Bemis Center hosts new exhibits exploring heritage and health

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Photo courtesy of Bemis Center for Contemporary Arts
The Bemis Center for the Contemporary Arts is hosting two new exhibits that explore Japanese heritage and the United States healthcare crisis.

Will Patterson
A&E Editor

The Bemis Center for Contemporary Arts is hosting two new exhibits at their downtown location near the KANEKO-UNO library. The exhibits, “beginning.breaking.rapid: Kenji Fujita & Barbara Takenaga” and “Sick Time, Sleepy Time, Crip Time: Against Capitalism’s Temporal Bullying,” feature separate artists and themes.

The first exhibit, “beginning.breaking.rapid,” features art from Kenji Fujita and Barbara Takenaga, both of who come from Japanese heritage. While Fujita is a first-generation New Yorker, Takenaga is a Nebraska native from North Platte.

The title “beginning.breaking.rapid” is the translation of the Japanese phrase “Jo-ha-kyū.” This phrase is a commonly used concept in traditional Japanese arts, and it essentially means that artistic methods should have a slow start, build up speed and have a quick finish. Both Fujita and Takenaga embody this technique to some degree in their artwork.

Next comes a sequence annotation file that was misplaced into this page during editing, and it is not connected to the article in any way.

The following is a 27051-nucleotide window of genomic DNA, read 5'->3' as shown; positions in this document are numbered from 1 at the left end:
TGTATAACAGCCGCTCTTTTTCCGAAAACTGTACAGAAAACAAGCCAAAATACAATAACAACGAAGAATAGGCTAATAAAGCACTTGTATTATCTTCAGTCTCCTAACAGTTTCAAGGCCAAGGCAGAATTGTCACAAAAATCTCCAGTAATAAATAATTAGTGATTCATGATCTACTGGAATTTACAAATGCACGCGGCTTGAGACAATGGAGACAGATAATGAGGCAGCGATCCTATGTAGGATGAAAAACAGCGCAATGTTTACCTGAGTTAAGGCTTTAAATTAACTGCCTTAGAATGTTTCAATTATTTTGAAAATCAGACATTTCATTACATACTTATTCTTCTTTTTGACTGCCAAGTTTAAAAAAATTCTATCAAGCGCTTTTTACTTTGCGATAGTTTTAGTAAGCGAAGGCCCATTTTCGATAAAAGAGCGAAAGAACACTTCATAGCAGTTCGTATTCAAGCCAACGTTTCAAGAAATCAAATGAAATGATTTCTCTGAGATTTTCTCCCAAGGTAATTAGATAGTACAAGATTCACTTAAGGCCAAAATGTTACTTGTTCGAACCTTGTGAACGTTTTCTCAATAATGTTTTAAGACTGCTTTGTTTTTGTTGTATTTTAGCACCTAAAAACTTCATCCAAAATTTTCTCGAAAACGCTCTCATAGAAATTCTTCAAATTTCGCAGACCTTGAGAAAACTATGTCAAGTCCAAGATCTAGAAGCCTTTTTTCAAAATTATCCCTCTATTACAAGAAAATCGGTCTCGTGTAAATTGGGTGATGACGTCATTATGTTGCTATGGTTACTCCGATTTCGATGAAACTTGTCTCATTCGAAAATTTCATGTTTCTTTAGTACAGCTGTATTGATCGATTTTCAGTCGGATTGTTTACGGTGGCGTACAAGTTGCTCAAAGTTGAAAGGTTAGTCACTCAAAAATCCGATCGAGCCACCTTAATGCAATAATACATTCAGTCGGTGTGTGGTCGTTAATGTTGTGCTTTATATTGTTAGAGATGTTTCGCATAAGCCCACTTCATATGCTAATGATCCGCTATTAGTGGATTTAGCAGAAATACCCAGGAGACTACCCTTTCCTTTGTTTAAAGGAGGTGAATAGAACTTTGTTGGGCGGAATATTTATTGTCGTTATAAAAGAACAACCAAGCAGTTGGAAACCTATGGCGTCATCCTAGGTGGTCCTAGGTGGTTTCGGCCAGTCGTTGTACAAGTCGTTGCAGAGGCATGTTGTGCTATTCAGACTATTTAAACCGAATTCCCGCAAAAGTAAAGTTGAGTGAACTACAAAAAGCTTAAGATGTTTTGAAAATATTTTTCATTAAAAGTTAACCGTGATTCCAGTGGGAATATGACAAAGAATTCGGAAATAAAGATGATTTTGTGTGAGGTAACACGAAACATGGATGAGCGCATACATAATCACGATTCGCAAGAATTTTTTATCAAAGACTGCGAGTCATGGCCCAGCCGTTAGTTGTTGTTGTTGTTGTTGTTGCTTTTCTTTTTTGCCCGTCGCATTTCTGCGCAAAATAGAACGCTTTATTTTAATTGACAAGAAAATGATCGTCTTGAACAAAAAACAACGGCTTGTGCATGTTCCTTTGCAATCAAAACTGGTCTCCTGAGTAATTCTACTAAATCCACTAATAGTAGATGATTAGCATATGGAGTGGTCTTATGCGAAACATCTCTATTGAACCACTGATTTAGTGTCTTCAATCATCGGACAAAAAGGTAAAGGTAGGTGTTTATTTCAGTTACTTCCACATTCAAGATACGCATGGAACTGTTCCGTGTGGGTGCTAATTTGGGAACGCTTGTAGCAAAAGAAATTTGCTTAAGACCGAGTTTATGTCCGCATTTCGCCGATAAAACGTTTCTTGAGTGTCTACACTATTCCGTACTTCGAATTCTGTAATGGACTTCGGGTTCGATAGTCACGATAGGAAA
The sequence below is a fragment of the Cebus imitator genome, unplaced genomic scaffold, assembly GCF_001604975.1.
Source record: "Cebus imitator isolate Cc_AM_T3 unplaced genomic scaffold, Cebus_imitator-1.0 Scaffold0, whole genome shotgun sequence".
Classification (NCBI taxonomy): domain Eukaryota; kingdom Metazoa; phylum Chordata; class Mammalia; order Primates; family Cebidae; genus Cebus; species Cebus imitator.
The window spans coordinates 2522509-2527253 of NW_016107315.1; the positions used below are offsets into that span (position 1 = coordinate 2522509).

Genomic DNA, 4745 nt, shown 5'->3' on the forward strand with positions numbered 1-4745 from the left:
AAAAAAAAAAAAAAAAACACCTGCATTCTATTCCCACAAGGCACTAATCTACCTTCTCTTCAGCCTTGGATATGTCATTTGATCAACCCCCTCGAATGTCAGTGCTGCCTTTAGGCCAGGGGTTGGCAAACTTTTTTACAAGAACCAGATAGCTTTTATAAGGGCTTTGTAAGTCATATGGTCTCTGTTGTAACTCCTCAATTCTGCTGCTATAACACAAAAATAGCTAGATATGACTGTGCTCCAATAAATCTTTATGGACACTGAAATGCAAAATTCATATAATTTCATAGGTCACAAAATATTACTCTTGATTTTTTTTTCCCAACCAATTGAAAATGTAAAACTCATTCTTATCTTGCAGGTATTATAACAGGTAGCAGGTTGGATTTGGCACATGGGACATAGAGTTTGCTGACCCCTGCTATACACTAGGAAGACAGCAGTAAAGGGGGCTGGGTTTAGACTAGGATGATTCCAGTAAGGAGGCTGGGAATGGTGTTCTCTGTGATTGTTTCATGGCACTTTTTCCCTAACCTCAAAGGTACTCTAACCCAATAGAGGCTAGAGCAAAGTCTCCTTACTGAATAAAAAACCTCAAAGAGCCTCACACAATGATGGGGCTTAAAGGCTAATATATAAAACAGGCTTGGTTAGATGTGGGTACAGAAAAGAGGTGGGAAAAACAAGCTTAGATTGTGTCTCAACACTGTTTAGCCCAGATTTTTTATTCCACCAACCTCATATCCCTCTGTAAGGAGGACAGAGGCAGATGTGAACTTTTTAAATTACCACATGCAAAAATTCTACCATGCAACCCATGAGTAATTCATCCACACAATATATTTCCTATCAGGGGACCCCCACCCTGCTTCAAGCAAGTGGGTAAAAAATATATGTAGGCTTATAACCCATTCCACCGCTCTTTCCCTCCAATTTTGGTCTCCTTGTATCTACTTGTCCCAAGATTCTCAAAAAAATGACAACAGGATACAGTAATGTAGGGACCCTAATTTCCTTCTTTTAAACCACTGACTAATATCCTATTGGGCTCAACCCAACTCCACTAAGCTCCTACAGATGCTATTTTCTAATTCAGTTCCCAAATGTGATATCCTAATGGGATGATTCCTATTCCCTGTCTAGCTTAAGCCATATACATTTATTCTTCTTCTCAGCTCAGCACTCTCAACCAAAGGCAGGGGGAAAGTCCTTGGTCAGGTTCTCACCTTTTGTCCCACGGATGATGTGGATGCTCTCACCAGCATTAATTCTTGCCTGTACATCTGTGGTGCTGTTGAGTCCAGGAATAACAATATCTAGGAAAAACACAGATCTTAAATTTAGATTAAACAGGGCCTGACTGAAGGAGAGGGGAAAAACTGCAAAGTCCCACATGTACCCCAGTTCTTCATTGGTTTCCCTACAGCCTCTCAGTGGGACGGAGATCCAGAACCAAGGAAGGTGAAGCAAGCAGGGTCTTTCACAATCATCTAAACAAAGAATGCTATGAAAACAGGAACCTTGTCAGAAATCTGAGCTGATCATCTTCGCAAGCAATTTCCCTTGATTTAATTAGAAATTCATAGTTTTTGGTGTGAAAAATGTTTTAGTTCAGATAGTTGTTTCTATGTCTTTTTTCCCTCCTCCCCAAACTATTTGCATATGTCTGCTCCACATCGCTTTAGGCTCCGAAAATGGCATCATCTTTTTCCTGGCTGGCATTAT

Fujita’s sculptures are crafted from ordinary household items such as cardboard, aluminum foil, wood and paint. Fujita’s work deals entirely with 3-D concepts.

Takenaga’s paintings illustrate depth and vastness on contained, flat surfaces. All her displayed pieces are abstract depictions. This exhibit has been an opportunity for the artist to display her art in her home state which has had a lasting impact on her technique.

Fujita and Takenaga both live in New York, where they practice their craft.

Farther inside of the gallery space is the Bemis Center’s second exhibit, “Sick Time, Sleepy Time, Crip Time: Against Capitalism’s Temporal Bullying.” Featuring eight artists, this collection explores the current healthcare crisis unraveling in the United States.

The artwork of “Sick Time, Sleepy Time, Crip Time: Against Capitalism’s Temporal Bullying” is very direct toward viewers. Most of the artwork poises direct questions to gallery guests about how health, inequality and wealth impact our day-to-day lives.

One of the exhibit’s art pieces by Sondra Perry features a blue exercise bike with digital screens towering over it. The screens depict a digitalized self portrait of the artist and asks viewers to consider how discrimination negatively impacts health.

Both exhibits will be on display through June 2, 2018.

The Bemis Center for Contemporary Arts Gallery is open from 11 a.m. to 5 p.m. on Wednesday, Friday and Saturday. On Thursday, the gallery is open from 11 a.m. to 9 p.m. Gallery admission is free to the public.

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